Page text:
References[edit]

  1. ^ "Ghana: What Did Rawlings Know About Konadu's Acquisition Of National Assets?" AllAfrica.com, 24 April 2015
  2. ^ Ancestry UK, "Joshua Kwabena Siaw - Ancestry UK". Ancestry UK, accessed 27 September 2015.
  3. ^ The Story of Tata, "a very comprehensive account of the life of Mr. Joshua Kwabena Siaw ... one of Ghana's most prominent business men".
  4. ^ "Ghana Breweries Propectus", JULY 2, 1998
  5. ^ Emmanuel Akyeampong, The State and Alcohol Revenues: Promoting "Economic Development" in Gold Coast/Ghana, 1919 to the Present, Social History, 1994
  6. ^ Emmanuel Akyeampong, The State and Alcohol Revenues: Promoting "Economic Development" in Gold Coast/Ghana, 1919 to the Present, Social History, 1994
  7. ^ George Antwi, "Ghana: J. K. Siaw Remembered". AllAfrica, 29 April 2003.
  8. ^ "Achimota Brewery To Return To Owners", The Heritage, 30 August 2006.
  9. ^ "Govt urged to support Twenedurase-Akwasiho road construction", The Ghanaian Times, 1 October 2014.
  10. ^ The Story of Tata, "a very comprehensive account of the life of Mr. Joshua Kwabena Siaw ... one of Ghana's most prominent business men".
  11. ^ "Siaw's Seized Assets", Ghana Web, 22 December 2003.
  12. ^ [1] The State and Alcohol Revenues: Promoting "Economic Development" in Gold Coast/Ghana, 1919 to the Present, Emmanuel Akyeampong
  13. ^ "'We want our brewery back' - Tata Brewery owner’s son", GhanaWeb, 3 June 2002.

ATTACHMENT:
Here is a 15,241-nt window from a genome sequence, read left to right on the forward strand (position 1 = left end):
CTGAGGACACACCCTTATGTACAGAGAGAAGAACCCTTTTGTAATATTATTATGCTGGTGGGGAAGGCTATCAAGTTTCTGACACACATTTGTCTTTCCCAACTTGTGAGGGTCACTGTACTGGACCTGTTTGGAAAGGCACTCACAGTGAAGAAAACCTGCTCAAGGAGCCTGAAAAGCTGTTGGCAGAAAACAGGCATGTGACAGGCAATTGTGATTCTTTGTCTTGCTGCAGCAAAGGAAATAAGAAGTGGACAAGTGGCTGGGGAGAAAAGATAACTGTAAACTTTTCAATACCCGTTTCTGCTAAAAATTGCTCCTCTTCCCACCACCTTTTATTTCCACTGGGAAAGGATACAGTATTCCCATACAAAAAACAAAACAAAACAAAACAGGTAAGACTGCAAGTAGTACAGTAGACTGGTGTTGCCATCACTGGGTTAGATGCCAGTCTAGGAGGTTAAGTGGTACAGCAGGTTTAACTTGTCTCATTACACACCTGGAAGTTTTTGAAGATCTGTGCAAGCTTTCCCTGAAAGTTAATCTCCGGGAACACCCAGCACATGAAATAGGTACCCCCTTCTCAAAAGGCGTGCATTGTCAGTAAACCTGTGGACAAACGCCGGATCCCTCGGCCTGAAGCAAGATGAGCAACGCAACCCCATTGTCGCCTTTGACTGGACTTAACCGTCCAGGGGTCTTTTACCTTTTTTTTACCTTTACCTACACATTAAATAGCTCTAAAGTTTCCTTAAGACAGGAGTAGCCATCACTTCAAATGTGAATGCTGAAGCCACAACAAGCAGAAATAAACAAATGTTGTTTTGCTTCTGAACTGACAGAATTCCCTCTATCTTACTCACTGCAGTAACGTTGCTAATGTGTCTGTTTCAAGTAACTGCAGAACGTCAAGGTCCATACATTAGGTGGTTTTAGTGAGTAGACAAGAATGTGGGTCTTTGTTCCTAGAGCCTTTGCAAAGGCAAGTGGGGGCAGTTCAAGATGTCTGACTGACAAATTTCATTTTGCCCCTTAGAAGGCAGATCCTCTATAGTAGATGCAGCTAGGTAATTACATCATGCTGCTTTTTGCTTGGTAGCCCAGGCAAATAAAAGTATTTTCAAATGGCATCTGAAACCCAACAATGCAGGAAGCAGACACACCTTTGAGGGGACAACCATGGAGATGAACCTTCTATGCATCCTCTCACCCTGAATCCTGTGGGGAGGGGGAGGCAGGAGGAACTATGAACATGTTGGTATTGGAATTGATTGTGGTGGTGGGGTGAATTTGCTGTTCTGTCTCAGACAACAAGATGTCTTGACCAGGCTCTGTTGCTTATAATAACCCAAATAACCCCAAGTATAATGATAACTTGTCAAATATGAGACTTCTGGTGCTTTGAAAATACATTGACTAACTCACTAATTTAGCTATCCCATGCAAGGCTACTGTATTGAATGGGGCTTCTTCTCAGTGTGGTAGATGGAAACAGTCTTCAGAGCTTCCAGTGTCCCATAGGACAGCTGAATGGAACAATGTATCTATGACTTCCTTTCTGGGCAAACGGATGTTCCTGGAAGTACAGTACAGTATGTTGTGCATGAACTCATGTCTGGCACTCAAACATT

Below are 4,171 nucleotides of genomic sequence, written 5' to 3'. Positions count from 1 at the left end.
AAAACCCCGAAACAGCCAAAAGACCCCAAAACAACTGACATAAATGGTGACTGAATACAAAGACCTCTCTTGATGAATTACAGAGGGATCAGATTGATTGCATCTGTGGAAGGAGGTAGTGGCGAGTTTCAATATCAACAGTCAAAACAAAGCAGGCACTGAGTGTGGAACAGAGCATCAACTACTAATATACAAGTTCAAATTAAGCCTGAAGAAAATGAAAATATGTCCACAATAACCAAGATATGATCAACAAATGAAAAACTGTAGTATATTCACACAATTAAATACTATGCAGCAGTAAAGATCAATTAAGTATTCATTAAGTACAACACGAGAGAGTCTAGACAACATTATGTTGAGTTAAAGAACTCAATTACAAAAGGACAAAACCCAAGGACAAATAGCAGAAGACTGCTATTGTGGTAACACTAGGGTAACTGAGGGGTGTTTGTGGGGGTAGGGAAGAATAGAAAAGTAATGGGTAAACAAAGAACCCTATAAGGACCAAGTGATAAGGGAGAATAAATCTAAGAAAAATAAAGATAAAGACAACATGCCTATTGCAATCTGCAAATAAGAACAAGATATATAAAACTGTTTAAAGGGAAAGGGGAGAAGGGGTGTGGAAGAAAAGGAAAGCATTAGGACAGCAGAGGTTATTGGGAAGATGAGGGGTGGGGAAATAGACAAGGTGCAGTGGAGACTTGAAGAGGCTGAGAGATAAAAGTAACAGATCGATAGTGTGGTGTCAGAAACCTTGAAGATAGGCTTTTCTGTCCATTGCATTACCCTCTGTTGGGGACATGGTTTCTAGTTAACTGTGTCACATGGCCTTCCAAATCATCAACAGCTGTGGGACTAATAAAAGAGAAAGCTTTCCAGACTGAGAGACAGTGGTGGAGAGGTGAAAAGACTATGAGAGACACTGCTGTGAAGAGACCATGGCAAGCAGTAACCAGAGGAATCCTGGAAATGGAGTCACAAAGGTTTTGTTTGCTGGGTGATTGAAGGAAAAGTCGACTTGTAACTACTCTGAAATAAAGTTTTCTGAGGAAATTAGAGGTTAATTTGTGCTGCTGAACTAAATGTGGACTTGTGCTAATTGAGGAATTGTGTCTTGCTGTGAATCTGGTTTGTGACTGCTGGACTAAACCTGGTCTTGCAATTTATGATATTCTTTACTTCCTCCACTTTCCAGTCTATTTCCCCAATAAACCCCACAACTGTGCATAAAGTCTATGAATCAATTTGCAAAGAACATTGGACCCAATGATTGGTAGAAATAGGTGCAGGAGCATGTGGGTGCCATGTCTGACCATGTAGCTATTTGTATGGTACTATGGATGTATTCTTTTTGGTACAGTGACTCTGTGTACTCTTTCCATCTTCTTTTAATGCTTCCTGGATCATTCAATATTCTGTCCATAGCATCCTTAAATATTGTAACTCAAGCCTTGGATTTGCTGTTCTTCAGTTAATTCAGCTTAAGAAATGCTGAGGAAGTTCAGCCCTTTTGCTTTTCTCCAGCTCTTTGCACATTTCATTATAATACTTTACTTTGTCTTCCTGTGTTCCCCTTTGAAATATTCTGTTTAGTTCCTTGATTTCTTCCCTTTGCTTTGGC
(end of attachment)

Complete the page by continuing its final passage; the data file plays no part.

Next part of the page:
14. ^ a b "How soldiers looted J.K. Siaw", ModernGhana.com, 11 December 2002.
  15. ^ "AFAG: Stop the political harassment of the EO group", GhanaDot.com, Jan 27, 2010
  16. ^ [2] "GRi Database view"
  17. ^ "B. A. Mensah—-A Man Of Strength", Archived 2013-06-16 at the Wayback Machine. Daily Guide, 24 May 2013.
  18. ^ "Corruption and Development in Africa: Lessons from Country Case Studies", K. Hope, B. Chikulo
  19. ^ "Siaw paid all taxes after all", from The Ghanaian Chronicle, 27 November 2002.
  20. ^ [3], PRIVATIZATION, REHABILITATION, AND EXPANSION OF GHANAIAN BREWERY FINANCED BY IFC
  21. ^ "PNDC, AFRC excesses and de-confiscation ...", GhanaWeb, 8 September 2006.
  22. ^ "Accra: Former heads of state to get assets", Daily Graphic, 22 October 2008. Accra Metropolitan Assembly website.]
  23. ^ "Confiscated properties to be returned", Joy Online, 16 August 2008.
  24. ^ "Governments use de-confiscation for political expedience - Siaw", GhanaWeb, 5 July 2012.